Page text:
For example, the top concern of members was the public perception of science; 41% of respondents ranked it first.

However, 22% indicated elsewhere in the survey that they were unaware of ASBMB-supported science outreach activities or that they could participate in them; 29% indicated that they were unaware of advocacy activities such as our annual Capitol Hill Day and our Advocacy Training Program or that they could participate in them; and 29% indicated that they were unaware of the ASBMB’s Art of Science Communication course or that they could participate in it.

I, myself, have not always been knowledgeable about what the ASBMB does. For years, I paid my dues, published articles in the Journal of Biological Chemistry, attended an occasional annual meeting and flipped through the latest issue of ASBMB Today if time allowed. It wasn’t until I joined committees that I began to appreciate what the ASBMB is about.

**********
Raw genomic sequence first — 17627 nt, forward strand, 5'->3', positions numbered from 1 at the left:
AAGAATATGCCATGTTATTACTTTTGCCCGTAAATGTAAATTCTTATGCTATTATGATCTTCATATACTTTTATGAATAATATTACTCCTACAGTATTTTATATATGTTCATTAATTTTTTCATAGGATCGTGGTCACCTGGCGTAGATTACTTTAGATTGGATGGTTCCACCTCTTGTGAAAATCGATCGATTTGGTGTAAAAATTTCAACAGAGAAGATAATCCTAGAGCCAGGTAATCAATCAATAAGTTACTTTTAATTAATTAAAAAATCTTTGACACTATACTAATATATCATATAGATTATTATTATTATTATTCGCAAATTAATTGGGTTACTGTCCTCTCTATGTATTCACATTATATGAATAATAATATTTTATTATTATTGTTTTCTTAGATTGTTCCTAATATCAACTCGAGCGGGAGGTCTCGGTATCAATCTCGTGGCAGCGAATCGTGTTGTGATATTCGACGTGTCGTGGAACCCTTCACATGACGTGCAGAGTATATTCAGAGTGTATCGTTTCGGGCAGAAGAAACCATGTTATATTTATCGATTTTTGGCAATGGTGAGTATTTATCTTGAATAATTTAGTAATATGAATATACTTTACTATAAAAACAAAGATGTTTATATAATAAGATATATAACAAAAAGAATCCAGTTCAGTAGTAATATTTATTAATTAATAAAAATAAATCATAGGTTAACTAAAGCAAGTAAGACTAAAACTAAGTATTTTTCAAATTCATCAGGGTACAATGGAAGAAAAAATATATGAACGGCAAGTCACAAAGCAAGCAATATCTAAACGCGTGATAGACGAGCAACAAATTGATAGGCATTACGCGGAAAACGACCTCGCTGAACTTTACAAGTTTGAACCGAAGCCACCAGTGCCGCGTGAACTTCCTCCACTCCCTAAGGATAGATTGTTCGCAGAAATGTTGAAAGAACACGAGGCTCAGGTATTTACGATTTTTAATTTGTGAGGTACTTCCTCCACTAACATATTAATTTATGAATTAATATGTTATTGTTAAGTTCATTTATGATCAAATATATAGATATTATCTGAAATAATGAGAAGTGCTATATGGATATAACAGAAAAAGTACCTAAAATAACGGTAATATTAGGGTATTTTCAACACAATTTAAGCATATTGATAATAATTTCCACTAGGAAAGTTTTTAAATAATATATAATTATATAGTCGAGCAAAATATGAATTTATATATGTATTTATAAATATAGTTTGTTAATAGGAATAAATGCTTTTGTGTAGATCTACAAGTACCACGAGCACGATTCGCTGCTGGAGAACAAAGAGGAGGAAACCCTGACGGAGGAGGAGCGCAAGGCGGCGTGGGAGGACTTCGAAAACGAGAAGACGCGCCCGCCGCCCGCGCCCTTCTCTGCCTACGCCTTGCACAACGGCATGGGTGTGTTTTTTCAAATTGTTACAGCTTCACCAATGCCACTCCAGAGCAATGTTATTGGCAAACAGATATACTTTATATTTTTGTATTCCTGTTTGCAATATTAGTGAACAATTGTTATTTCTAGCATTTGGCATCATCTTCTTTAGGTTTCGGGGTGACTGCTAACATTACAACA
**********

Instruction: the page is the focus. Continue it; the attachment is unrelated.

I became a Council member in 2008 and have been continuously involved since that time as a member of the Education and Professional Development Committee, or EPD; the Finance Committee; and the Accreditation Steering Group. I’ve gotten to know the ASBMB. I’ve been integrated into an amazing network of people, and I’ve learned a lot that can be applied directly in my academic research career. My desire to teach initially motivated me to pursue a graduate degree, and participation in the EPD reconnected me with my interest in education. Through EPD activities, I’ve learned of challenges and best practices in education, knowledge that I apply routinely in my role teaching medical students, as coordinator of my center’s summer undergraduate research program, as co-director of a T32-funded graduate training program and as chair of our university’s academic planning committee. Certainly, I’ve given some time, but I’ve received far more in return.